Last thing, yes use a dry bag, or just put it in a plastic garbage bag inside your pack (I've done that many times-- works fine).

I believe I misused the word bivy I was talking about a full size dry sac for the bag to be inside to prevent getting wet. I will be using a tent not a bivy.


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mshidler

Newbie
Joined
Jan 22, 2019
Messages
2
Bought the magma 15 womens long today, im 5'8 150# with wider than average shoulders and fit great in it, almost succumbed to an afternoon nap testing it out😂 great footbox clearance. Im a side sleeper, so we'll see. But at 2#4oz for the rei deal, cant beat it, agreed.
 

justinspicher

Senior Member
Joined
Dec 27, 2012
Messages
3,653
Location
Colorado
Ive used a few different bags mainly the military MSS system and then a handful of quilts. Over the past few years I have used EE’s Convert and really enjoy them. I have two, one is down, one is synthetic. Both are 30*. My only gripe is that the zippers are finicky. I understand why, not a deal breaker, just have to realize you can rip them open at 2 am when you have piss immediately.
 
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Hayman

Junior Member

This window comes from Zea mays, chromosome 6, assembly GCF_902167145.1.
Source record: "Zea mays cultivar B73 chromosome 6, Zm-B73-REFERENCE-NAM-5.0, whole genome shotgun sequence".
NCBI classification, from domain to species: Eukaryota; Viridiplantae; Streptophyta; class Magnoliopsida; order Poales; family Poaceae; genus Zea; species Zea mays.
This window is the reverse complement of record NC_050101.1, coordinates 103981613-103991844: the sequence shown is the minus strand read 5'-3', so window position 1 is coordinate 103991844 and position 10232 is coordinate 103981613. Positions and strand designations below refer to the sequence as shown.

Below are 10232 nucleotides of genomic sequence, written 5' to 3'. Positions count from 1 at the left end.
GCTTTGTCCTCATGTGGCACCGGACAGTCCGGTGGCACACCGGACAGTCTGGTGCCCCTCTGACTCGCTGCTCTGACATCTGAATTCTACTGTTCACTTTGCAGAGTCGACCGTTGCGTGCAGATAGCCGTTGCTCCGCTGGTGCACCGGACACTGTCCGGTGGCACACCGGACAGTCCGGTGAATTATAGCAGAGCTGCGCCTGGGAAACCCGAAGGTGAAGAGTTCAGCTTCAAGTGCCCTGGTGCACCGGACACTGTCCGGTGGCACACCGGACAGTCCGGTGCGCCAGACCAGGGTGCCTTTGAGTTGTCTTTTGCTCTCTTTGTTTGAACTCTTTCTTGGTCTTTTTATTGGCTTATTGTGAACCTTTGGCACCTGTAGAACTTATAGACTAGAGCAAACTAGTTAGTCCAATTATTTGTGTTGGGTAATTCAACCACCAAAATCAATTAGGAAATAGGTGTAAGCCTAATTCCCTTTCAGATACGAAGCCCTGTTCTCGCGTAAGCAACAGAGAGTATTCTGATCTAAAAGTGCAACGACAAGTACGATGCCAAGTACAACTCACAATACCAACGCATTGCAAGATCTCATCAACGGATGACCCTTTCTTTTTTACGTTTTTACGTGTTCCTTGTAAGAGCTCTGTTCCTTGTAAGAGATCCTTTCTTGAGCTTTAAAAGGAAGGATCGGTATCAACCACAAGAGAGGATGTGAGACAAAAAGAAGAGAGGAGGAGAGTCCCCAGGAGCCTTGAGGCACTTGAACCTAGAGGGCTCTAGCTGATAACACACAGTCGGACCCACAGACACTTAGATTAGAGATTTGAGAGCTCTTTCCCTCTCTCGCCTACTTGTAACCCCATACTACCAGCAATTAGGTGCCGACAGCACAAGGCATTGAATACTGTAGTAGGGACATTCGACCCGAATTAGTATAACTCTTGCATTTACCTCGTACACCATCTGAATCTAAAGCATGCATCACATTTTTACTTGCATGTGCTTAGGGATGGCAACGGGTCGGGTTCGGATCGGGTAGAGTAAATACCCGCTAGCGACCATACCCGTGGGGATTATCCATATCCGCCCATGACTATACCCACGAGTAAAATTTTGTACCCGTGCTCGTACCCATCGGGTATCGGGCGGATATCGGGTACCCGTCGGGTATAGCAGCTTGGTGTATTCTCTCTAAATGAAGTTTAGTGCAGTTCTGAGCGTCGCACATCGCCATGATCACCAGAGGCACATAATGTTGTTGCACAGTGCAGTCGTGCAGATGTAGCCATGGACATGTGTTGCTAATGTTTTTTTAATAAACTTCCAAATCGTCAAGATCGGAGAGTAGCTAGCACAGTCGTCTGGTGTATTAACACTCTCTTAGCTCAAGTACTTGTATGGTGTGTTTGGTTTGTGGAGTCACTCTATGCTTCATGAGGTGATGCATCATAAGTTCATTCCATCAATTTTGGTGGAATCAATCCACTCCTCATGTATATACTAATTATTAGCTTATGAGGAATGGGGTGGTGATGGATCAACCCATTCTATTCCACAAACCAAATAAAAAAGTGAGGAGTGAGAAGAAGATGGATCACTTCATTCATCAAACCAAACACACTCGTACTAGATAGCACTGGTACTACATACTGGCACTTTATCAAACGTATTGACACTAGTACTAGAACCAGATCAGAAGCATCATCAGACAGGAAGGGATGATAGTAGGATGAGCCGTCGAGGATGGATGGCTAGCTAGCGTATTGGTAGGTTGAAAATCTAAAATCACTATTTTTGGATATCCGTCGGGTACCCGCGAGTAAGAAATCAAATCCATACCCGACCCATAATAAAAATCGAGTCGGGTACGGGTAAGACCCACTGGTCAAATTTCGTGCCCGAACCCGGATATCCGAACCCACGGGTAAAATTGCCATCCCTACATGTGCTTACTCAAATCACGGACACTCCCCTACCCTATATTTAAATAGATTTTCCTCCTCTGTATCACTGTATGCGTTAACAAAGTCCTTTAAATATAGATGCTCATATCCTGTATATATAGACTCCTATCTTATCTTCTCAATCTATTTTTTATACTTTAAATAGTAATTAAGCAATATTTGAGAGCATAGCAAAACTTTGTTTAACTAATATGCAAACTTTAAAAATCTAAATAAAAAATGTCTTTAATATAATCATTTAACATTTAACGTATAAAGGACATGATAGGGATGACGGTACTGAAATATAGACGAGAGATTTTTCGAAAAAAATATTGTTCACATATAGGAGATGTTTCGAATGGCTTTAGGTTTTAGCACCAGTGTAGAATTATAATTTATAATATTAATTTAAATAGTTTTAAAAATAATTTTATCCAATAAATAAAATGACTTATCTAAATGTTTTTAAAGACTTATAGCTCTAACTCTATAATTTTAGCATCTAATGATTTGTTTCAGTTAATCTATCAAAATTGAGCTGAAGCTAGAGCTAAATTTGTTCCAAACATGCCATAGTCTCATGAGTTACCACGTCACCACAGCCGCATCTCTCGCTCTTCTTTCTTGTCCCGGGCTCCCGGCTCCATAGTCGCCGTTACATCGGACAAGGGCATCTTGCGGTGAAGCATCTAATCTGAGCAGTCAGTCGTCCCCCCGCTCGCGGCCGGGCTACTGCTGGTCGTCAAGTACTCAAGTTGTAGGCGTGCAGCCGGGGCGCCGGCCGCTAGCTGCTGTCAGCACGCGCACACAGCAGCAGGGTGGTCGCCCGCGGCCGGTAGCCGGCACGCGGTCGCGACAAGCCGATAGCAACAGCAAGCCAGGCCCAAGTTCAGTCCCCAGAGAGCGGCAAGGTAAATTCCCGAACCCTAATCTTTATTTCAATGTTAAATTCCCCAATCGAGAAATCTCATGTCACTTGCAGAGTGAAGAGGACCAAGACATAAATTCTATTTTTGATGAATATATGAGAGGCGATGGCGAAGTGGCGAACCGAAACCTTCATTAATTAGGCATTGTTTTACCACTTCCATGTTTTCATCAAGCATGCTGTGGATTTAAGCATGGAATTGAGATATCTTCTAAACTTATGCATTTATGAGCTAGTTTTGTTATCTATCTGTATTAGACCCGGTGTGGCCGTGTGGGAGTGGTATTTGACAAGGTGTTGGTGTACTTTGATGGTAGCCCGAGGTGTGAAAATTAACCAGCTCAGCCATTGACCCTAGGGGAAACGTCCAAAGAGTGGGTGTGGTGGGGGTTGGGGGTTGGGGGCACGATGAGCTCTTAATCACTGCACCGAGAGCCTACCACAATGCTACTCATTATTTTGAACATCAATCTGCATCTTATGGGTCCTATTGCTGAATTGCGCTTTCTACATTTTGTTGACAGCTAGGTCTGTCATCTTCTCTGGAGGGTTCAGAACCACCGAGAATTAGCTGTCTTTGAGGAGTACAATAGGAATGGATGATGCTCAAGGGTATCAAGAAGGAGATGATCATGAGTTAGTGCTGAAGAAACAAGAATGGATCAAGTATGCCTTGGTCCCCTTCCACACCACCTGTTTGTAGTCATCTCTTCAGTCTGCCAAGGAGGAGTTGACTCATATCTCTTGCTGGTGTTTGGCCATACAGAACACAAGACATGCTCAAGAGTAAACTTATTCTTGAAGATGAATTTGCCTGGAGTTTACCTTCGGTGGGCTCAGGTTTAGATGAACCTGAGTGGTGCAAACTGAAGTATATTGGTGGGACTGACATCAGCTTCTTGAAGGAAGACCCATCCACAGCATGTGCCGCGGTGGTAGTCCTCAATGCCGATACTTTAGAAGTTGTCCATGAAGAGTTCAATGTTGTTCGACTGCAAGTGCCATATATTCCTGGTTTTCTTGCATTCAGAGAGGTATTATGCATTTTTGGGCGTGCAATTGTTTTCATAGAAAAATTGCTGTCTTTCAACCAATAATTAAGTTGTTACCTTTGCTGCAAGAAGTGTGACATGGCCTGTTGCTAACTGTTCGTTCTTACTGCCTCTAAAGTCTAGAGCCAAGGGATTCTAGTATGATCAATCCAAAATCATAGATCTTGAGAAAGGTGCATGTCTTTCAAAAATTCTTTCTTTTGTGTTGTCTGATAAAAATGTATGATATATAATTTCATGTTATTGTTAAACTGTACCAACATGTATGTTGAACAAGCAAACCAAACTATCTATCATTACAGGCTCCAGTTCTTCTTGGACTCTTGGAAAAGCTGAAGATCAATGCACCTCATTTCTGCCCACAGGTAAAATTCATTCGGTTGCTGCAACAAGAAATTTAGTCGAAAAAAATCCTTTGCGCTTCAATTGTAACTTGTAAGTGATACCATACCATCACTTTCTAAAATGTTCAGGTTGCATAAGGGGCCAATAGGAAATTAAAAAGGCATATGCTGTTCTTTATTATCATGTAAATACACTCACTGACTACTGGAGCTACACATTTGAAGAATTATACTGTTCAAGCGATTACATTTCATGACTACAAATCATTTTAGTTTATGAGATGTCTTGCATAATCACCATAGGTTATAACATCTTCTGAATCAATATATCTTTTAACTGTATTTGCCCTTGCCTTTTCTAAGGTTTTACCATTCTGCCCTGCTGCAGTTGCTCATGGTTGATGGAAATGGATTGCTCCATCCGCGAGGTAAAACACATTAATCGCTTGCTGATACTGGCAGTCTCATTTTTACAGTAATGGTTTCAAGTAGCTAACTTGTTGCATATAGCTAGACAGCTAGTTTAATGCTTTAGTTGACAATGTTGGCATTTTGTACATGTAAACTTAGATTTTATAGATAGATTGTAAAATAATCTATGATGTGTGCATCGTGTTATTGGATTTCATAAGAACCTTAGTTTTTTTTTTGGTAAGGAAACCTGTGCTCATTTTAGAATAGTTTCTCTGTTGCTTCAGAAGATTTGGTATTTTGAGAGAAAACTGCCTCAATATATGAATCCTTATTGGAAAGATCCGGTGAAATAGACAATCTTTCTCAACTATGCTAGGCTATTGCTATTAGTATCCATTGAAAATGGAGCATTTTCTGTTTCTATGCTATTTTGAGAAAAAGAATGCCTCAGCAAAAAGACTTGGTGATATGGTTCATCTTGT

Joined
Jan 31, 2017
Messages
12
Location
Montesano
These are the two I am looking real seriously at.


 

zacattack

Senior Member
Joined
Aug 23, 2018
Messages
996
Location
Michigan
These are the two I am looking real seriously at.


I have a feathered friends sleeping bag and it’s a great bag. Well built and I have no doubt it’s temperature rating is accurate. I would highly recommend them.
I have never owned an enlightened equipment so I can’t really say what their quality is like either way.
 

wind gypsy

Senior Member
Joined
Dec 30, 2014
Messages
4,718
If you are price constrained and looking for SE alaska, get a synthetic. Kifaru Slick bag, MH lamina, or if you want the best warmth/weight - see if nunatak will custom make an apex bag to your specs.

If you're in a floored tent, ditch the idea of a bivy. I've also never been in a sleeping bag that needed a liner due to the inner shell being insufficiently comfortable against skin.
 

James gradenPruitt

Junior Member
Joined
Feb 19, 2021
Messages
17
Has anyone actually been to Alaska around august? Trying to figure what temps I’m looking at for a caribou hunt on the NBR.